The ride had a capacity of 5,000 people per hour. It was reported that the attraction had 2,616,389 riders in 1933 and a total of about 4.5 million during the course of the fair. At the time of construction the span between towers was one of the longest in the world, allegedly exceeded in span only by the George Washington Bridge, and the towers were higher than any of the skyscrapers in Chicago. It was reported that it contained 2,000 tons of steel, 100 miles (160 km) of cabling and that the cableway had a breaking strength of 220,000 pounds per square inch.

The Sky Ride was demolished at the conclusion of the fair. The west tower was brought down using 120 pounds of dynamite.[3] The east tower was toppled on August 29, 1935 using 1,500 pounds of thermite charges to melt ten-foot sections near the bottom of two of the legs.[4] When the thermite was fired, the two legs collapsed and the tower fell on its side.[5]

Panorama, showing Sky Ride to the left


Sky Ride postcard

The Sky Ride consisted of two towers, each 628 feet (191 m) high, spaced 1,850 feet (560 m) apart. Each tower had four elevators with a 30-person capacity. Fair goers could take a trip across from one tower to the other at the 200-foot (61 m) level, or take the elevator farther up to the observation decks at the top of the tower. There were two decks per tower and Bausch and Lomb supplied the 12 coin-operated telescopes on the tower observation decks. If they chose to take a trip across, they rode in one of 12 double-decked "rocket cars" carried across from one tower to the other. Each car emitted steam intended to resemble a "tail" or rocket exhaust, as it traveled across the wires. At night, lights were focused on the cars as they traveled between the towers, and lights were also attached to the bottom of the elevators.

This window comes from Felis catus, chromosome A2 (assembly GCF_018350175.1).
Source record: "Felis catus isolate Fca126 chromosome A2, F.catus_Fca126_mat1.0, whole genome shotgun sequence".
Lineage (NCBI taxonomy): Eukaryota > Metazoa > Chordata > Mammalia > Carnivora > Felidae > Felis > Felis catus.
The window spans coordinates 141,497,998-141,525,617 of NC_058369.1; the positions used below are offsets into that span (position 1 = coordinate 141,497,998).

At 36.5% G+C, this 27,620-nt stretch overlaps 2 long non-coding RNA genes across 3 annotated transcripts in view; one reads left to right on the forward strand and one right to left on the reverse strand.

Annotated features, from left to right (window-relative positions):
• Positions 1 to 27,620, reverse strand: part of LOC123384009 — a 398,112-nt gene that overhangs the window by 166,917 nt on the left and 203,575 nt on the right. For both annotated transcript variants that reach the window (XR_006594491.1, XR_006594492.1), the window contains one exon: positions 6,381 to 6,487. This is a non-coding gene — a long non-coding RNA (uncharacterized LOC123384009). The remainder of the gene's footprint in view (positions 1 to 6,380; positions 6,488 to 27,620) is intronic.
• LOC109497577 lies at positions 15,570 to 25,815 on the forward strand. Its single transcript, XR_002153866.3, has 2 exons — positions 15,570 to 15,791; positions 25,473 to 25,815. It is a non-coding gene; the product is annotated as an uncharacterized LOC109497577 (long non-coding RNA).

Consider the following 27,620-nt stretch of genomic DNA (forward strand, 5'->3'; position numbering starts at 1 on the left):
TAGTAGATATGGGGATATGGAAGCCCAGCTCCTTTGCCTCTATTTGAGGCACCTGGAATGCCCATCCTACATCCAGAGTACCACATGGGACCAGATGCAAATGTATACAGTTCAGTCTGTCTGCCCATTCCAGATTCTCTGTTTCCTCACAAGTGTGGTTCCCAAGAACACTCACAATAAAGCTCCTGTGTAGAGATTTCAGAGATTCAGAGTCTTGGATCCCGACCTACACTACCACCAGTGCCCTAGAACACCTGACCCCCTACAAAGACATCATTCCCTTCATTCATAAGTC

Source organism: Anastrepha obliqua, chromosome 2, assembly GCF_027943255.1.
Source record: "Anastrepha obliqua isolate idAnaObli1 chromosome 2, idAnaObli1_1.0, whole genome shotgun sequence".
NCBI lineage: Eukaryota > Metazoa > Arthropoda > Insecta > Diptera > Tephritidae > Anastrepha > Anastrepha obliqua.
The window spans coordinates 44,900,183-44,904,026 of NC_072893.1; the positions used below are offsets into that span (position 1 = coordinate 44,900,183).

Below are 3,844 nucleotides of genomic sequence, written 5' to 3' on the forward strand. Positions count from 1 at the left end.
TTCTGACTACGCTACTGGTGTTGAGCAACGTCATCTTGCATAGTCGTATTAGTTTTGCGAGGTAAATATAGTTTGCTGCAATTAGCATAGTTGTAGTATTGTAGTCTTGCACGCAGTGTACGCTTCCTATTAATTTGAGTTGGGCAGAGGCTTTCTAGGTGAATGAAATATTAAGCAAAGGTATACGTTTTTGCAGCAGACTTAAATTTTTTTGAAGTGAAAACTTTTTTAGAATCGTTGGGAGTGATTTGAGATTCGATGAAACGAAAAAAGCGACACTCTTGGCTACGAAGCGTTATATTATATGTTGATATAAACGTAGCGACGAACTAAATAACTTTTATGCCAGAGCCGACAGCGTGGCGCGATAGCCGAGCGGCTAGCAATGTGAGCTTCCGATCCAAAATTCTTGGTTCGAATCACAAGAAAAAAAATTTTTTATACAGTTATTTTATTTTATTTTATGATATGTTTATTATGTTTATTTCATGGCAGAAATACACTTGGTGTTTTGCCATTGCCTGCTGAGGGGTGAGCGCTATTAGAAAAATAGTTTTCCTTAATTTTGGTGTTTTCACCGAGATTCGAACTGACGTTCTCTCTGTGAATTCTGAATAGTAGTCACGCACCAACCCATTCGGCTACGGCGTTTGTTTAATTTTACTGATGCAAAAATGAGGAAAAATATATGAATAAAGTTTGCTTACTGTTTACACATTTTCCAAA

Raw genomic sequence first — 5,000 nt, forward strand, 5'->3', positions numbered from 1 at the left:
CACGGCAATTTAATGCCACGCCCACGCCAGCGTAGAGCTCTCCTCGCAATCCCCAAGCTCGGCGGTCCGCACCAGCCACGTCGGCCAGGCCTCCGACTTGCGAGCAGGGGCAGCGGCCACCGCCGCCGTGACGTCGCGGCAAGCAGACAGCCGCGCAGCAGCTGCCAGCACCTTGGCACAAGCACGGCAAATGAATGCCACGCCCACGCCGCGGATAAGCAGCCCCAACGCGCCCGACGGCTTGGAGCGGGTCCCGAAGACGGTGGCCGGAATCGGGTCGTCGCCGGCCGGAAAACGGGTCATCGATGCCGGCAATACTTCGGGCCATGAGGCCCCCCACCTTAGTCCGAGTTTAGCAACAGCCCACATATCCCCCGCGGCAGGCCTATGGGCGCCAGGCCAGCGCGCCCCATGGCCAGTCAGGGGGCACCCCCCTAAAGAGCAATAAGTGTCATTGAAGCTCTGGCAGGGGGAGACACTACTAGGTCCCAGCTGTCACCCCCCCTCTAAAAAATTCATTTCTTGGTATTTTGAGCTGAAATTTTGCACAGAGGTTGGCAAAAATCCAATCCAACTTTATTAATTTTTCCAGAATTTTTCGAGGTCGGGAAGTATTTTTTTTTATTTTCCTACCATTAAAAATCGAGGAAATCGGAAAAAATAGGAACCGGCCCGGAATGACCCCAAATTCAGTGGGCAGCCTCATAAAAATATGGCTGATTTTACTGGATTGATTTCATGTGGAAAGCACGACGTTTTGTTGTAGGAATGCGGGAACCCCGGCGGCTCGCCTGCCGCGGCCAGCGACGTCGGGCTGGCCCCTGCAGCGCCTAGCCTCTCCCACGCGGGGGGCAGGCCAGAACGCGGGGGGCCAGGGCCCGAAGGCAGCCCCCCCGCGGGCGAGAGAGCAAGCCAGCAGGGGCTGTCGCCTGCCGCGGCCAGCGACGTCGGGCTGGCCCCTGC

The transporter bridge is more common in Europe. In the United States, only two transporter bridges were ever built: the Aerial Lift Bridge in Duluth, Minnesota in 1905, and the Sky Ride. Due to capacity constraints, the Duluth bridge was converted from a transporter bridge to a more conventional vertical lift bridge with a raisable through truss span in 1930. Thus, the count of transporter bridges existing at a given time in the US never exceeded 1, and after November 1934, stands at zero again.


The following brochure text [6] gives a feel for the dramatic prose of the day.